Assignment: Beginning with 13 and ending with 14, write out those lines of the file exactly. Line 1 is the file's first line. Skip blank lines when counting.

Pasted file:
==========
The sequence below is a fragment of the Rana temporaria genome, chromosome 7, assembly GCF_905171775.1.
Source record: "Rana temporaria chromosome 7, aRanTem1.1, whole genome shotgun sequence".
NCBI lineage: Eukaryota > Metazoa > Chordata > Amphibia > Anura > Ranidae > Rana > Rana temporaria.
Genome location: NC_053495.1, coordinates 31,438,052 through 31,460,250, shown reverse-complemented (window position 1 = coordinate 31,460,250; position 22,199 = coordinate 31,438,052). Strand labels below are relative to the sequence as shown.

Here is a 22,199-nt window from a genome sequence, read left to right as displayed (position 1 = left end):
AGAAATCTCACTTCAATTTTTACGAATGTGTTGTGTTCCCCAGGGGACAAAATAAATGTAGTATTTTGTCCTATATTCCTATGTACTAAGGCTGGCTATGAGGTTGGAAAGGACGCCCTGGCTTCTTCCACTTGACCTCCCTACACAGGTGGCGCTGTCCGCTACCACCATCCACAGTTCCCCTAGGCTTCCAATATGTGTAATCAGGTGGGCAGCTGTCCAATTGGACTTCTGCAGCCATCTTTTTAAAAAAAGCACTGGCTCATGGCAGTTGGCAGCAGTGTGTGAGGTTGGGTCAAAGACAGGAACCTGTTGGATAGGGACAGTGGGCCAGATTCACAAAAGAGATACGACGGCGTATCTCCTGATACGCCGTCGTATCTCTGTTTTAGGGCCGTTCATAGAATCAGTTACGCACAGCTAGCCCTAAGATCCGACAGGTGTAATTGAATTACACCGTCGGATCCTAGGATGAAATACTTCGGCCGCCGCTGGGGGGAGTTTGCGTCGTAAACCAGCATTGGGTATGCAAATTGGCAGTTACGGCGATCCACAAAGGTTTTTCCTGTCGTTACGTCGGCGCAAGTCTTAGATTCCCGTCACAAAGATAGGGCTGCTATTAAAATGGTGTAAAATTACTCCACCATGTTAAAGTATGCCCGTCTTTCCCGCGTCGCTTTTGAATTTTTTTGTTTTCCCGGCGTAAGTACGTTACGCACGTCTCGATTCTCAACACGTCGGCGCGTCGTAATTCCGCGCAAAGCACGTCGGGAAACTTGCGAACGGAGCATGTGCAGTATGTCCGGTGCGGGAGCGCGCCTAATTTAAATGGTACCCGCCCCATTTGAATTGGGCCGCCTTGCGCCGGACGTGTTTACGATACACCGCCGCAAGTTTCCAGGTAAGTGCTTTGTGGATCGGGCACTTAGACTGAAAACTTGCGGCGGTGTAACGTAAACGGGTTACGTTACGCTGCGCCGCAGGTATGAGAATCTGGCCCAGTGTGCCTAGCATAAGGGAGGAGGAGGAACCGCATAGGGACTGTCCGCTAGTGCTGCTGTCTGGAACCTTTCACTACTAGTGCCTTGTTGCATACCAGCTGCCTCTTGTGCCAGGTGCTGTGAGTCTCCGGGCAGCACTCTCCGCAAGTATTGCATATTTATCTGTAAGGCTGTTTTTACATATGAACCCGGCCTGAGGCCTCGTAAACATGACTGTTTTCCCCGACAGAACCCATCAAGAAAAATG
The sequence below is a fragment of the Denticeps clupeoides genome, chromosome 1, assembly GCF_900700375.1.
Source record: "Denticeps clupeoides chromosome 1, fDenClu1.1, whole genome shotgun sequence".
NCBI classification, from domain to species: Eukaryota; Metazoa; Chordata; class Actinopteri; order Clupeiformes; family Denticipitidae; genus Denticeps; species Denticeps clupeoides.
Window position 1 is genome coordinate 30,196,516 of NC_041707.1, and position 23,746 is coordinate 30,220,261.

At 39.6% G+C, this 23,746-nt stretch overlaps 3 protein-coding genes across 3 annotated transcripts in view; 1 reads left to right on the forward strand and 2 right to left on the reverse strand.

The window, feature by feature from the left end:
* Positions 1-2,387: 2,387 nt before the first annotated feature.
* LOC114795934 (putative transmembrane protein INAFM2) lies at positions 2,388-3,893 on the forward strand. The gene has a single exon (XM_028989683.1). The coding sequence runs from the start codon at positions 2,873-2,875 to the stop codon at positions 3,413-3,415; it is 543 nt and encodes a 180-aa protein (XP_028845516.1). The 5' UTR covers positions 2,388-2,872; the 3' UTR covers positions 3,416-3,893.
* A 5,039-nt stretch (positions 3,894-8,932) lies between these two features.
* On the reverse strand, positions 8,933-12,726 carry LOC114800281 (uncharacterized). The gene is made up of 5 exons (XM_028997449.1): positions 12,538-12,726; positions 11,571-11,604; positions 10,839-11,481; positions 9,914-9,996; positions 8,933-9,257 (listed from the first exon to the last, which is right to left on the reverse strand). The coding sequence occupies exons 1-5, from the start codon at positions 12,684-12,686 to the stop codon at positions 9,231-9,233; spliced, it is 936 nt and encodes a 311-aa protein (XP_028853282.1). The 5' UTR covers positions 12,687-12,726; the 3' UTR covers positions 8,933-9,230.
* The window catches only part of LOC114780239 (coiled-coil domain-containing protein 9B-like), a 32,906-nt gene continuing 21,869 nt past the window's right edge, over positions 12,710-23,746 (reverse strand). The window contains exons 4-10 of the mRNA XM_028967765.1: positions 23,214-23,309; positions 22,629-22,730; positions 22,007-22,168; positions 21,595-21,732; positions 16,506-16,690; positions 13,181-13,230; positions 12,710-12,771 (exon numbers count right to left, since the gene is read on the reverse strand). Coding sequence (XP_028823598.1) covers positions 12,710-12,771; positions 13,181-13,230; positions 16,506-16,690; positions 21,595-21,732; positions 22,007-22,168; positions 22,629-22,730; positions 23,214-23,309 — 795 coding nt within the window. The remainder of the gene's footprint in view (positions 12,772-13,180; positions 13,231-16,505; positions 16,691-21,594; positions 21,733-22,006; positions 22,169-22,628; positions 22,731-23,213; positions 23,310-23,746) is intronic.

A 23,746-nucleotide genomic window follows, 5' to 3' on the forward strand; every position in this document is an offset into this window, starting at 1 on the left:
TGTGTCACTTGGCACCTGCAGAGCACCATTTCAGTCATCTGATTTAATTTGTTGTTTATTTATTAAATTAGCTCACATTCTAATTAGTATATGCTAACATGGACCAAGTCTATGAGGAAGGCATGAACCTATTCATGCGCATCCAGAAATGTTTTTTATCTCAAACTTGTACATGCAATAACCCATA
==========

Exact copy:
* Positions 1-2,387: 2,387 nt before the first annotated feature.
* LOC114795934 (putative transmembrane protein INAFM2) lies at positions 2,388-3,893 on the forward strand. The gene has a single exon (XM_028989683.1). The coding sequence runs from the start codon at positions 2,873-2,875 to the stop codon at positions 3,413-3,415; it is 543 nt and encodes a 180-aa protein (XP_028845516.1). The 5' UTR covers positions 2,388-2,872; the 3' UTR covers positions 3,416-3,893.